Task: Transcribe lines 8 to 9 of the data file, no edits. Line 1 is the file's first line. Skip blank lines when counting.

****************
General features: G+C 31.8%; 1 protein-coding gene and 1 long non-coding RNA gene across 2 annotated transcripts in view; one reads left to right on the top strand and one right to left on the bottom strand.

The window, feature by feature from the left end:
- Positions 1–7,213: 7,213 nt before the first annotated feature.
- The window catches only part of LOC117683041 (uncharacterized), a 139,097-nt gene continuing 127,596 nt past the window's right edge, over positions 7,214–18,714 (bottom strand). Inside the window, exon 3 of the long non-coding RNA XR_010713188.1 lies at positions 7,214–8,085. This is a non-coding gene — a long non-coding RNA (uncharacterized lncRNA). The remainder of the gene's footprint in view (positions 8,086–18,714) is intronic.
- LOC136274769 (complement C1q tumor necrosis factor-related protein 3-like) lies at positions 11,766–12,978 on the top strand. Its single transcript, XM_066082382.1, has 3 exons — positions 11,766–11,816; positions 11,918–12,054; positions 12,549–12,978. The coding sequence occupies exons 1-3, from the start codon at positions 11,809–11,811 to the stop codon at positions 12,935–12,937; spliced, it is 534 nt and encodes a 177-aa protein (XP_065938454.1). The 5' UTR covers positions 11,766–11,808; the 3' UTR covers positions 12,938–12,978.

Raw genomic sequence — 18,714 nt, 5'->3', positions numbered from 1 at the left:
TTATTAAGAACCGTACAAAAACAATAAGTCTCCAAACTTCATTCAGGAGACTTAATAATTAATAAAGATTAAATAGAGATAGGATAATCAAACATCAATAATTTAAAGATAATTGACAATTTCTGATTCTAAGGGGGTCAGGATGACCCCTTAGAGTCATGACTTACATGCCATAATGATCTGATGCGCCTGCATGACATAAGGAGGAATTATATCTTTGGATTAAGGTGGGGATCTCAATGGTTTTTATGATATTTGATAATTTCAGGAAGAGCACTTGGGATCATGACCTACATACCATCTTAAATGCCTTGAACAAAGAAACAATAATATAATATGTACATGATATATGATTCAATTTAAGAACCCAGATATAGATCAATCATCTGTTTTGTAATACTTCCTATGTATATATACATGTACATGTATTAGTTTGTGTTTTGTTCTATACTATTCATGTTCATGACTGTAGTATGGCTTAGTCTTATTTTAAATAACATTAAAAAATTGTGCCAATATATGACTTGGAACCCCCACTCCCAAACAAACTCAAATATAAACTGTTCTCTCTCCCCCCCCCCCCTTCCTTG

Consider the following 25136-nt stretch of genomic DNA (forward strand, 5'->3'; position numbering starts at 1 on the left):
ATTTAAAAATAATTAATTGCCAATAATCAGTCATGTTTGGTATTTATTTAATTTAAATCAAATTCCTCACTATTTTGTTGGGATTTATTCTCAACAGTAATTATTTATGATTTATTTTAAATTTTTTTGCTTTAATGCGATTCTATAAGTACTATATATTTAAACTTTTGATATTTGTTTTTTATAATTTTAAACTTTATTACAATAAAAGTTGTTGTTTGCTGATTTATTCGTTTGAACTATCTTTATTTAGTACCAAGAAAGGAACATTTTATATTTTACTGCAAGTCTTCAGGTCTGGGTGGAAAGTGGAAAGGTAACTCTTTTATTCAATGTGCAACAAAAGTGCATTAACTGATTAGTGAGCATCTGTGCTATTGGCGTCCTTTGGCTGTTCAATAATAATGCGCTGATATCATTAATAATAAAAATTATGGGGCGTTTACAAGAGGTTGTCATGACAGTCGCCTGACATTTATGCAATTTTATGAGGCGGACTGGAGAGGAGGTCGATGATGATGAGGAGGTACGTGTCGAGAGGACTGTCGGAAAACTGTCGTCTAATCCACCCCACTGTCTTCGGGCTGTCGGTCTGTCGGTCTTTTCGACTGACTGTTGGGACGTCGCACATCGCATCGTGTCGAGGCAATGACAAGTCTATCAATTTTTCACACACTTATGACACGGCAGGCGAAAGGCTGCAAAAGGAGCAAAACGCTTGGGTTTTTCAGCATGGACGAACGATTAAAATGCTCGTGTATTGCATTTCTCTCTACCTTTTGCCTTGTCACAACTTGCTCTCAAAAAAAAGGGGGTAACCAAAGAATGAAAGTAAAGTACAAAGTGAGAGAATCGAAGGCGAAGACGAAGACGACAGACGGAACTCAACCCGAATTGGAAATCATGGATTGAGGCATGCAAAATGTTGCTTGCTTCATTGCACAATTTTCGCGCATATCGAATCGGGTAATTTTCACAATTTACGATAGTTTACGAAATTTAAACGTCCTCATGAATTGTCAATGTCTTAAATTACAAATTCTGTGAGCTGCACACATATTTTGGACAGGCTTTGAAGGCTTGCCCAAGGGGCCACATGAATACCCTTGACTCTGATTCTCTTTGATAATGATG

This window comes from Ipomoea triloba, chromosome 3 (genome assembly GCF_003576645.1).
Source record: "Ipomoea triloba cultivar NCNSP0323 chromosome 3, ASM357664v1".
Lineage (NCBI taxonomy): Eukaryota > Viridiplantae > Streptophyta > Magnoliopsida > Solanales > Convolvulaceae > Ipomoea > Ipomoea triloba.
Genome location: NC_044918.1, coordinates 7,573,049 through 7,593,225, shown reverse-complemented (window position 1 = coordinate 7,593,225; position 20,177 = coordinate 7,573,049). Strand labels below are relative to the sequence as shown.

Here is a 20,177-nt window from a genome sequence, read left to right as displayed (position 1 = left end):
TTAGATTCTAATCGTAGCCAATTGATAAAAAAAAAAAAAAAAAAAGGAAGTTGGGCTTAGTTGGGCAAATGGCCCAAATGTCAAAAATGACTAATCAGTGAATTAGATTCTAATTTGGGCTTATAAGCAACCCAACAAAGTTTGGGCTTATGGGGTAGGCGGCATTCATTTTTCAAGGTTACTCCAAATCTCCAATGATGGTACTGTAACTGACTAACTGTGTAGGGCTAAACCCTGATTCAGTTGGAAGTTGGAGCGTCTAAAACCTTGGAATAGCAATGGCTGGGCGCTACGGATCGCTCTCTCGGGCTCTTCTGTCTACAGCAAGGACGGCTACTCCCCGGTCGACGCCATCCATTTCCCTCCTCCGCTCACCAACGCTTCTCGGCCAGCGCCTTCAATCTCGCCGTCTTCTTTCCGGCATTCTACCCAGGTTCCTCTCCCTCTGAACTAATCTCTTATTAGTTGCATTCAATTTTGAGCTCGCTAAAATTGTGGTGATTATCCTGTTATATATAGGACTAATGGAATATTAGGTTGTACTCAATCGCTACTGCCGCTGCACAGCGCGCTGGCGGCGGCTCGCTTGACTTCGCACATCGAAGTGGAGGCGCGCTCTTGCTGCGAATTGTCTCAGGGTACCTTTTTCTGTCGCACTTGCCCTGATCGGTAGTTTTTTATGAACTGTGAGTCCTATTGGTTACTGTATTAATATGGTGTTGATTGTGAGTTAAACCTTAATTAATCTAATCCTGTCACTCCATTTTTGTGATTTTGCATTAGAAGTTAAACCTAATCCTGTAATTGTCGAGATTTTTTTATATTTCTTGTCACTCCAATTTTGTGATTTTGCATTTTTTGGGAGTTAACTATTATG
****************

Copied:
Consider the following 25136-nt stretch of genomic DNA (forward strand, 5'->3'; position numbering starts at 1 on the left):
ATTTAAAAATAATTAATTGCCAATAATCAGTCATGTTTGGTATTTATTTAATTTAAATCAAATTCCTCACTATTTTGTTGGGATTTATTCTCAACAGTAATTATTTATGATTTATTTTAAATTTTTTTGCTTTAATGCGATTCTATAAGTACTATATATTTAAACTTTTGATATTTGTTTTTTATAATTTTAAACTTTATTACAATAAAAGTTGTTGTTTGCTGATTTATTCGTTTGAACTATCTTTATTTAGTACCAAGAAAGGAACATTTTATATTTTACTGCAAGTCTTCAGGTCTGGGTGGAAAGTGGAAAGGTAACTCTTTTATTCAATGTGCAACAAAAGTGCATTAACTGATTAGTGAGCATCTGTGCTATTGGCGTCCTTTGGCTGTTCAATAATAATGCGCTGATATCATTAATAATAAAAATTATGGGGCGTTTACAAGAGGTTGTCATGACAGTCGCCTGACATTTATGCAATTTTATGAGGCGGACTGGAGAGGAGGTCGATGATGATGAGGAGGTACGTGTCGAGAGGACTGTCGGAAAACTGTCGTCTAATCCACCCCACTGTCTTCGGGCTGTCGGTCTGTCGGTCTTTTCGACTGACTGTTGGGACGTCGCACATCGCATCGTGTCGAGGCAATGACAAGTCTATCAATTTTTCACACACTTATGACACGGCAGGCGAAAGGCTGCAAAAGGAGCAAAACGCTTGGGTTTTTCAGCATGGACGAACGATTAAAATGCTCGTGTATTGCATTTCTCTCTACCTTTTGCCTTGTCACAACTTGCTCTCAAAAAAAAGGGGGTAACCAAAGAATGAAAGTAAAGTACAAAGTGAGAGAATCGAAGGCGAAGACGAAGACGACAGACGGAACTCAACCCGAATTGGAAATCATGGATTGAGGCATGCAAAATGTTGCTTGCTTCATTGCACAATTTTCGCGCATATCGAATCGGGTAATTTTCACAATTTACGATAGTTTACGAAATTTAAACGTCCTCATGAATTGTCAATGTCTTAAATTACAAATTCTGTGAGCTGCACACATATTTTGGACAGGCTTTGAAGGCTTGCCCAAGGGGCCACATGAATACCCTTGACTCTGATTCTCTTTGATAATGATG